This is a column about winter visitors I’ve had this year.
When my dog Rocky and I head out for a walk, he leads me down the back steps, then stops at the corner of the house and peeks around to see what’s going on in the boxwoods under the front windows.
The other day, Rocky bolted and dragged me along to a hissing possum lying in the snow up against the raised bed. I’ve read that possums have more teeth than most North American mammals, and they show them to a potential attacker to get them to think twice.
Luckily, Rocky thought long enough for me to grab the leash and redirect him. The possum was most likely drawn to the boxwoods to sample some of the birdseed that’s been scattered from the tube feeders that hang above.
Later, my neighbor saw the possum up in the cedar tree on the north side of our house. Maybe the birdseed gave it wings! Maybe trying to get away from that big dog!
And within a day or so, I saw it drinking from the bird bath, in broad daylight, unusual for a nocturnal animal.
Squirrels stop by regularly. I tell people if there’s a way for a squirrel to get at the bird feeder, they will, because squirrels don’t have anything else to do.
The red squirrels are the littler ones. They poke their heads through the hardware cloth screen around one of the tube feeders and contort their bodies to get through to the feeder. Then they sit in there and feast till they’re full or frightened away. I wait for the day they eat too much and can’t crawl back out!
Gray squirrels can’t make it through the screen. One hangs upside down on the feeder screen and scrapes a paw full of seed from the tray on the bottom of the tube. It almost looks delicate! Needless to say, there’s no bird activity while the squirrels are scarfing down the seed.
Among the usual avian visitors, I’ve been getting an occasional Northern Flicker at my peanut feeder. Most of the flickers have migrated by now, but a few stay if they can find food. Their summer favorite is ants, but they can’t get to them through the snow.
Across the alley, in my neighbor Bill’s yard, American Robins show up at dusk and raid the crab apple trees, knocking fruit down and then dropping to the snow to gulp it down. Starlings often join them.
Robins also come to my yard to use the bird bath for bathing, even when it’s below freezing. Here again, the starlings imitate the Robins. I’ve had a dozen starlings in my bird bath all at one time. The bird bath water needs changing when they get through.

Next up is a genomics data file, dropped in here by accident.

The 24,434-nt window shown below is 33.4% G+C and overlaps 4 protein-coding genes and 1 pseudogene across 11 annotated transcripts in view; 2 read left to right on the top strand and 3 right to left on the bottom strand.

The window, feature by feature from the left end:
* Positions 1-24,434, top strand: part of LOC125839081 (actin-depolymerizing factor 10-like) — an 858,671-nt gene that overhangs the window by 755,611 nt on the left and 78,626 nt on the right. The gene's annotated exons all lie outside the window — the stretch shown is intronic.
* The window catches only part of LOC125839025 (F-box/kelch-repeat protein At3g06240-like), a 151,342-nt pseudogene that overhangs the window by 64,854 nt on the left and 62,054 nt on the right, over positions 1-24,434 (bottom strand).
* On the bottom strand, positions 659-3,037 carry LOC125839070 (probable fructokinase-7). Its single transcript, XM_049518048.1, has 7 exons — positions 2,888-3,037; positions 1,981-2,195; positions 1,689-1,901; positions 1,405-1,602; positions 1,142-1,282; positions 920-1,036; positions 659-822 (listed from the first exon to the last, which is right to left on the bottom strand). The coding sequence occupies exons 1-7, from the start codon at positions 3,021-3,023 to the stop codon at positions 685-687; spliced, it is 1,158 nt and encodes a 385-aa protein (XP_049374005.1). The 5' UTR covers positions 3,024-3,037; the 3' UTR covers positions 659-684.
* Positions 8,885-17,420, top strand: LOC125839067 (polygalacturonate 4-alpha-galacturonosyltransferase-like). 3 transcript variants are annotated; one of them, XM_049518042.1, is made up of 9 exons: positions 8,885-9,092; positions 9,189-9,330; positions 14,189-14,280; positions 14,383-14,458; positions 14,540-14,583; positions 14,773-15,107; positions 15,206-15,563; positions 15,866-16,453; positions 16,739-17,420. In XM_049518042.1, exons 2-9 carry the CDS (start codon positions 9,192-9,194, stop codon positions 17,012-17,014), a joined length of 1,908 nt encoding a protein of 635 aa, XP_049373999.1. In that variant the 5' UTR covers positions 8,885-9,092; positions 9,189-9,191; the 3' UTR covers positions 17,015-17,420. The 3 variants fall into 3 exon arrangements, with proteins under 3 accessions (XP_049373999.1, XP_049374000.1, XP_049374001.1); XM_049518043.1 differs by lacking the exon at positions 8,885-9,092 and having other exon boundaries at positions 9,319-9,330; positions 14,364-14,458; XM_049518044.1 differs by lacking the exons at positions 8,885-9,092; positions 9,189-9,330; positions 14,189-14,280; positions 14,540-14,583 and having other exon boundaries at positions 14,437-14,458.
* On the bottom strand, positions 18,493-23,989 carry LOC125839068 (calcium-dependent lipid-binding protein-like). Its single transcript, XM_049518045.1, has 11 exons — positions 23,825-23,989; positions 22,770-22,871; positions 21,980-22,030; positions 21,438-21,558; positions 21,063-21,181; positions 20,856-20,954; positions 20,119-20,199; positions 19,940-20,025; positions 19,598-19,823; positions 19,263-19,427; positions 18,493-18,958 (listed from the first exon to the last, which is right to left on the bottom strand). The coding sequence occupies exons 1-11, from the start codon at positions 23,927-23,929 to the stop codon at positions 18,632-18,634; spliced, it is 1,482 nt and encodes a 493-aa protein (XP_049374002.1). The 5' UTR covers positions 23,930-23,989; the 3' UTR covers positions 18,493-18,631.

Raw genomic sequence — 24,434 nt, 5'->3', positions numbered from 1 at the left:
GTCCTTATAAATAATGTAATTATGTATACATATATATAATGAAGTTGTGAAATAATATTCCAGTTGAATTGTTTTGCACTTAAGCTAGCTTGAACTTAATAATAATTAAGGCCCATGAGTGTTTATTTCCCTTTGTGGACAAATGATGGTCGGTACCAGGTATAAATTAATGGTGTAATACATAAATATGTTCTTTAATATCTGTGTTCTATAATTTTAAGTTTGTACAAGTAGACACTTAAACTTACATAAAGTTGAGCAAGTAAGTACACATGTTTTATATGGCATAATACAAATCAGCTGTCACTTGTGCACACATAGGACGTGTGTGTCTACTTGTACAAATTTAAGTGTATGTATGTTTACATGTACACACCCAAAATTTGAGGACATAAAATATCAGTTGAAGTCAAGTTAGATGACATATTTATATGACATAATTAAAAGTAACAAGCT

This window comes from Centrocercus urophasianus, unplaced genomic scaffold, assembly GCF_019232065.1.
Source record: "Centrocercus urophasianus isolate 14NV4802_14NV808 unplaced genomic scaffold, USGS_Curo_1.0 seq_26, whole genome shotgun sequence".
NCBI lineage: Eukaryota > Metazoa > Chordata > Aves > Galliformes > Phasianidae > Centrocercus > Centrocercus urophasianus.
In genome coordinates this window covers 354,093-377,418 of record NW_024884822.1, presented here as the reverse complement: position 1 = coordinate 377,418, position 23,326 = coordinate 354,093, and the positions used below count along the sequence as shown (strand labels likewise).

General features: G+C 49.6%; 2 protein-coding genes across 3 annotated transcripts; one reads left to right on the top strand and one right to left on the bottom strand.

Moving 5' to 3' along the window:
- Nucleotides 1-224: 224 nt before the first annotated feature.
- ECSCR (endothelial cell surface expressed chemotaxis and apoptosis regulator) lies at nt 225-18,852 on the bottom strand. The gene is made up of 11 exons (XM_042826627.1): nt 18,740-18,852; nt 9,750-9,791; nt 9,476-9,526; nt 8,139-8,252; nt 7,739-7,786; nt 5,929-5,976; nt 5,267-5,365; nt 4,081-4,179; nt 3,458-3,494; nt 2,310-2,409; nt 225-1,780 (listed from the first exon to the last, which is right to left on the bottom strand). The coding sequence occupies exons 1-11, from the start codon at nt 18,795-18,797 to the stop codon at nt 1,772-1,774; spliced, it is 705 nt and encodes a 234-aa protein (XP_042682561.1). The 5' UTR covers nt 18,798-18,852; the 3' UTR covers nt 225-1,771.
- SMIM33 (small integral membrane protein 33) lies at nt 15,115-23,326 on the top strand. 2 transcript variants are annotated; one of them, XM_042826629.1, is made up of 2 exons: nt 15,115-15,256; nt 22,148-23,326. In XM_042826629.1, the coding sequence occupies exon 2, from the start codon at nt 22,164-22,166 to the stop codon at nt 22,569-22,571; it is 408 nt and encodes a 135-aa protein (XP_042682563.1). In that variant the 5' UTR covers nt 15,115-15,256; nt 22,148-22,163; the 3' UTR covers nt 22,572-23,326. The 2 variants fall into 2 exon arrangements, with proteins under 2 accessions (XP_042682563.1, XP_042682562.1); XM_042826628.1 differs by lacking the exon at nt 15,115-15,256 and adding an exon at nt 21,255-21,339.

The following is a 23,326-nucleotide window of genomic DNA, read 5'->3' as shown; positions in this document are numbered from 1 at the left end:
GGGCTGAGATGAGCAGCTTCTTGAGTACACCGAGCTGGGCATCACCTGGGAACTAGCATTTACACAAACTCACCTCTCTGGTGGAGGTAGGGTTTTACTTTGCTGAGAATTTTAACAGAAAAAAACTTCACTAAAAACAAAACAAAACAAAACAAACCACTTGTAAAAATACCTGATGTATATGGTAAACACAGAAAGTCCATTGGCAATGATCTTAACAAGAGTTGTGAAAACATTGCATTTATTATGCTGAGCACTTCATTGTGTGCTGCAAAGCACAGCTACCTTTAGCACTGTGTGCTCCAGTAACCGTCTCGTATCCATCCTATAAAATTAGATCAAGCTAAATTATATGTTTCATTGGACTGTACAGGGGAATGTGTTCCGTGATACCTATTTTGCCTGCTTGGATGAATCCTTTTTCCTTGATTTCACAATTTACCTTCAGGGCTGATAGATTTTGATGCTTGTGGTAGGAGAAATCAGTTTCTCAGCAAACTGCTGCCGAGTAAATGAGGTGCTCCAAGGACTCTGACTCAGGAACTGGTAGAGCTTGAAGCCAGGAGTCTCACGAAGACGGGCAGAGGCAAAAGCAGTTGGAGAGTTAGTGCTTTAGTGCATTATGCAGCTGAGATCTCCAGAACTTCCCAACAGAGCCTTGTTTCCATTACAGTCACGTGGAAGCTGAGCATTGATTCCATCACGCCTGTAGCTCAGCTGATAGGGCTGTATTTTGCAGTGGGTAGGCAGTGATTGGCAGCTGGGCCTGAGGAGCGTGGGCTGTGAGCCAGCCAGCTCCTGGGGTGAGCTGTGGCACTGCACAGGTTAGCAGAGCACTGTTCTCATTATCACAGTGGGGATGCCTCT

I often get a flock of Starlings on the platform feeder toward the end of the day. They’re so funny to watch. Their beaks don’t close like a tweezer on the seed. It springs open, so they have to work hard to get any seed. I think it’s from their usual feeding style of walking through the grass and springing the blades apart to find insects.
One day I saw a Junco do an emergency exit from the platform feeder, heading north. That was immediately followed by all the House Sparrows ditching from the tube feeders, also heading north.
Sometimes the letter carrier will startle the birds into a sudden exit, but he comes from the north and the birds would have bailed to the south. What caused this panic?
I watched for a short time and then, gliding south to north in the sky across the street was a Cooper’s Hawk. That’s an accipiter (a medium-sized, forest dwelling hawk) that eats birds, so these observant critters decided to head out.
Winter is a rough time for raptors. Some of the raptors I’ve seen from my kitchen table include the occasional Red-tailed Hawk, sometimes pursued by crows.
And every so often, a Bald Eagle comes slowly sailing through the neighborhood. That’s always an awesome sight! There’s no open water in the area for them to catch fish. I figure they’re probably looking for rabbits.
The other morning, I saw what I think was a probable Great Horned Owl in flight, from a block east heading west. I got a call from a friend toward the end of November about a Great Horned Owl in a tree in the Lauderdale Park. So Rocky and I headed over there.
A small crowd had gathered near the playground, looking up into the pine trees. And there was a Great Horned Owl, just watching the folks below, maybe sizing up one of the smaller puppies as a potential snack.
Winter is a hard time for bird watchers, but a much harder time for the birds.
Clay Christensen, a longtime birder, lives and writes from Lauderdale.
Photo caption Squirrel inside bird feeder. Photo by Clay Christensen